3. Do what you enjoy

You’ll hear this a lot, but it’s so true. There is scientifically no right or wrong workout for your body, only the right or wrong workout for you. Some people love classes, some people (like me) don’t. Some people have to follow a workout plan by the book, some people (like me) don’t. I prefer to pick whatever exercises I fancy doing that day, as I would only feel bad if I didn’t achieve what was on the to-do list. I tried to follow Kayla Itsines’ Bikini Body Guide programme for a while and, personally, I hated the 25-minute routine and days dedicated to certain body parts. I also think it’s that kind of bikini-ready attitude that’s unhealthy. So, what I’ve learnt from six years of exercise is that it’s definitely about doing what you enjoy. If you’re relatively new to exercise then take advantage of free classes and trials at gyms, YouTube and fitness blogs for inspiration - learn what interests you and ride with it. And, sometimes, the best way to figure out what you do enjoy is by figuring out what you don’t.

Working out doesn't have to be expensive and can be done from the comfort of your living room

4. It doesn’t have to be expensive

This is a key one for me because I really believe that exercise should be available to anyone and everyone. It’s frustrating when people moan that they can’t work out because “it’s too expensive”. I genuinely think this is pretty much always an excuse because while certain gym equipment can really hone your muscle definition, most things can be done at home or outside with a bench if needs must. Also, buy yourself a barbell set and you have it for life. The same goes for a pack of resistance bands and gym mat. You can then save money on a monthly gym membership and not worry about navigating sweaty gym mats and taking cold showers with strangers. Having injured my leg and gone through running rehab, I won’t preach that running is free and available to all. But a lot of people can run injury free for free, so this is definitely a great option. Especially, with summer approaching (okay, spring).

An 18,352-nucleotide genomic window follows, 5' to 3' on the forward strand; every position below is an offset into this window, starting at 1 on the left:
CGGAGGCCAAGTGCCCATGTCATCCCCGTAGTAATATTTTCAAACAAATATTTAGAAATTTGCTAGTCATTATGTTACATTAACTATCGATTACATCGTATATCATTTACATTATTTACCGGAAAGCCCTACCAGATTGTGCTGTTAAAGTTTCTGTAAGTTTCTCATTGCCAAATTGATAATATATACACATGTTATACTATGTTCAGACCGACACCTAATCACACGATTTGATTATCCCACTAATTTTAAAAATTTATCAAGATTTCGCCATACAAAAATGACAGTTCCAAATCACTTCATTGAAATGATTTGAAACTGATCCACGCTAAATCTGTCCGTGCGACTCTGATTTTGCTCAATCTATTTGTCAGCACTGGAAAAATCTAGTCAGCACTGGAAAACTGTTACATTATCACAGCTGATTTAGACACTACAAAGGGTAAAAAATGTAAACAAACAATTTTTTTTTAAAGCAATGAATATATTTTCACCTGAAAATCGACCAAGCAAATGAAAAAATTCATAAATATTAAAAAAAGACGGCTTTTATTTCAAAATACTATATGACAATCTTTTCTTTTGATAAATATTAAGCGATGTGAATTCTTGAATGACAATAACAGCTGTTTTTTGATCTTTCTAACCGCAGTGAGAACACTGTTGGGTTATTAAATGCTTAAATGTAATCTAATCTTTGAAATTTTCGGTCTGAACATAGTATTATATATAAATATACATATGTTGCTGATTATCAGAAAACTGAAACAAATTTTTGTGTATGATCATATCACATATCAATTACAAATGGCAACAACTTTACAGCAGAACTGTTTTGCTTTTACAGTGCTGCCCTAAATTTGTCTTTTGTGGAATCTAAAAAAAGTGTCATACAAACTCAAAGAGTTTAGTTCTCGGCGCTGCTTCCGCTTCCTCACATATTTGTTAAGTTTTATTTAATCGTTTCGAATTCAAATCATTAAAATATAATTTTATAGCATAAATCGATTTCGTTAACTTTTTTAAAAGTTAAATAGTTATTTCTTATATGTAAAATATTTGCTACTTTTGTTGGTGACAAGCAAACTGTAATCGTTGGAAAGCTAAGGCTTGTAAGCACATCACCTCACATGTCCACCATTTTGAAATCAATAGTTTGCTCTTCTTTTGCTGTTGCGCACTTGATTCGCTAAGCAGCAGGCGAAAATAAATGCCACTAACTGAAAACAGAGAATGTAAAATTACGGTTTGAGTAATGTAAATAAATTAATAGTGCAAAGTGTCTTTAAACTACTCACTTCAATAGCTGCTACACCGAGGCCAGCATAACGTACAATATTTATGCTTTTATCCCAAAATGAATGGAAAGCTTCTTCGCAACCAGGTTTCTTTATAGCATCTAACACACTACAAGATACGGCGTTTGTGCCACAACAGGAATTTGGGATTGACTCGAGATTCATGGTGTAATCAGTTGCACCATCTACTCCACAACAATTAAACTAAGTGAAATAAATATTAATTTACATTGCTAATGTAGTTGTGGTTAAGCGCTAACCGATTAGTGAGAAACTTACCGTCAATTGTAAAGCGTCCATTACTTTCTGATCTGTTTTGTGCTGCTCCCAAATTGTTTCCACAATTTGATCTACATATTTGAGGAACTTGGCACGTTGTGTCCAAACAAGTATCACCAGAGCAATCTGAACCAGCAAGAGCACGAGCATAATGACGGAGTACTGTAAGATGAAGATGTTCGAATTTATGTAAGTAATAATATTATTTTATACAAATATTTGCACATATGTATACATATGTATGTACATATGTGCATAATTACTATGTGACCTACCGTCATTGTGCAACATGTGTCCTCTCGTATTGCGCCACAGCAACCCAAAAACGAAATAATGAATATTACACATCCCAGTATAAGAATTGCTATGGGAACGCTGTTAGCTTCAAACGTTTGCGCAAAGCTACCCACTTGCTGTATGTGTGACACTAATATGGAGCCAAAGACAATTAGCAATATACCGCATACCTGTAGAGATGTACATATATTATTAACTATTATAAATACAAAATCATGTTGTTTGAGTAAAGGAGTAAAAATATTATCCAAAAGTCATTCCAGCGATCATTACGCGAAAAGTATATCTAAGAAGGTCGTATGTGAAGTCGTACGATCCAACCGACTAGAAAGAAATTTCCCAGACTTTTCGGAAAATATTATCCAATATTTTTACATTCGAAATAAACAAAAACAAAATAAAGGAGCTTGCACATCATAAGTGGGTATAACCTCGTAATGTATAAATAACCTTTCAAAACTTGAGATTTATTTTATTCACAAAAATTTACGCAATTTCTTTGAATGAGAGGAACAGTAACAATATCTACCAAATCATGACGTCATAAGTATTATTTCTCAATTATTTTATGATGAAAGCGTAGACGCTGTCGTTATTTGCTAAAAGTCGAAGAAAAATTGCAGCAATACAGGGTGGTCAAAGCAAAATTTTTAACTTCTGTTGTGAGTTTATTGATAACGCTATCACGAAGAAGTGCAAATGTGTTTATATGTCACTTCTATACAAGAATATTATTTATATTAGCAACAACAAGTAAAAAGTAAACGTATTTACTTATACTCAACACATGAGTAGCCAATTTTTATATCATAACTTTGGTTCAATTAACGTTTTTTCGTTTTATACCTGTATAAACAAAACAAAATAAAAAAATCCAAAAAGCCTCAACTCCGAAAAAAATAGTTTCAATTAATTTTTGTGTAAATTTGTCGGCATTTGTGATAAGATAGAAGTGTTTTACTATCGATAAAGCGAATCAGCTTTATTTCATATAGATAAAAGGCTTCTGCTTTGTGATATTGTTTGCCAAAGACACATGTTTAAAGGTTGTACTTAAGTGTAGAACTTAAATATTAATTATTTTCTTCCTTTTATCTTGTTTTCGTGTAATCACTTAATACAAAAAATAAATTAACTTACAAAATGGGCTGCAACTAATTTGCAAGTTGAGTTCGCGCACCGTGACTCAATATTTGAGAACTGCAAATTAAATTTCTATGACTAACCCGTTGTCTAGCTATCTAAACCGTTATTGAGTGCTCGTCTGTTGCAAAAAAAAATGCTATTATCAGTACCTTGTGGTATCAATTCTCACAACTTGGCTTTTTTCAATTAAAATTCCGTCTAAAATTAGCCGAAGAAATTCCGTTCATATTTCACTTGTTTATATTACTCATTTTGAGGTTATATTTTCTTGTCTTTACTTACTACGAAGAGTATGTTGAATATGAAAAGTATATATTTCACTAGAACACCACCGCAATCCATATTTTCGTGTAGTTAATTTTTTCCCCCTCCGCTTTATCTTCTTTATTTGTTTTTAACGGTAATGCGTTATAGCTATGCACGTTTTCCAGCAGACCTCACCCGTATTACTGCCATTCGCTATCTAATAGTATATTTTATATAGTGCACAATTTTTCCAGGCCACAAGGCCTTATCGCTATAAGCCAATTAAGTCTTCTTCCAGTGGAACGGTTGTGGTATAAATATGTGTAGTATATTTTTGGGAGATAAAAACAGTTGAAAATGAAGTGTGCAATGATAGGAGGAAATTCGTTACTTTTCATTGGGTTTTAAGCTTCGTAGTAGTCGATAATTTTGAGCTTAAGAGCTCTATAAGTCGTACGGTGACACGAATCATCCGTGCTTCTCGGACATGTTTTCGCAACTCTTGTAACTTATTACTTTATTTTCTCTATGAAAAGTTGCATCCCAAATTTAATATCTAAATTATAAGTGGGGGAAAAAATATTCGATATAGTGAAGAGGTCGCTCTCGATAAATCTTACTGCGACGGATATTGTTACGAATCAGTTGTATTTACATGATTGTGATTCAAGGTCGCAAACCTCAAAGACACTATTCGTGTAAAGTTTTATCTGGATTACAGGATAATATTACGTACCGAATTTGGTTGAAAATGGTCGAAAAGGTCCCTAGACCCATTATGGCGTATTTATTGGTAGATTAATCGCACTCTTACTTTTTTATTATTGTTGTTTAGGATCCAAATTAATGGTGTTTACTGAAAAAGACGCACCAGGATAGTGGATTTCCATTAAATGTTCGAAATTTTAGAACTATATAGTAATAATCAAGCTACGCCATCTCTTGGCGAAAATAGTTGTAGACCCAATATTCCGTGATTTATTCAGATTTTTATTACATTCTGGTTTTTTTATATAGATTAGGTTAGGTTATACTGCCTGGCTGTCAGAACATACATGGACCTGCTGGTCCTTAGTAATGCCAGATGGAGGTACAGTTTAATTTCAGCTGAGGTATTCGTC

5. The mental benefit outweighs the physical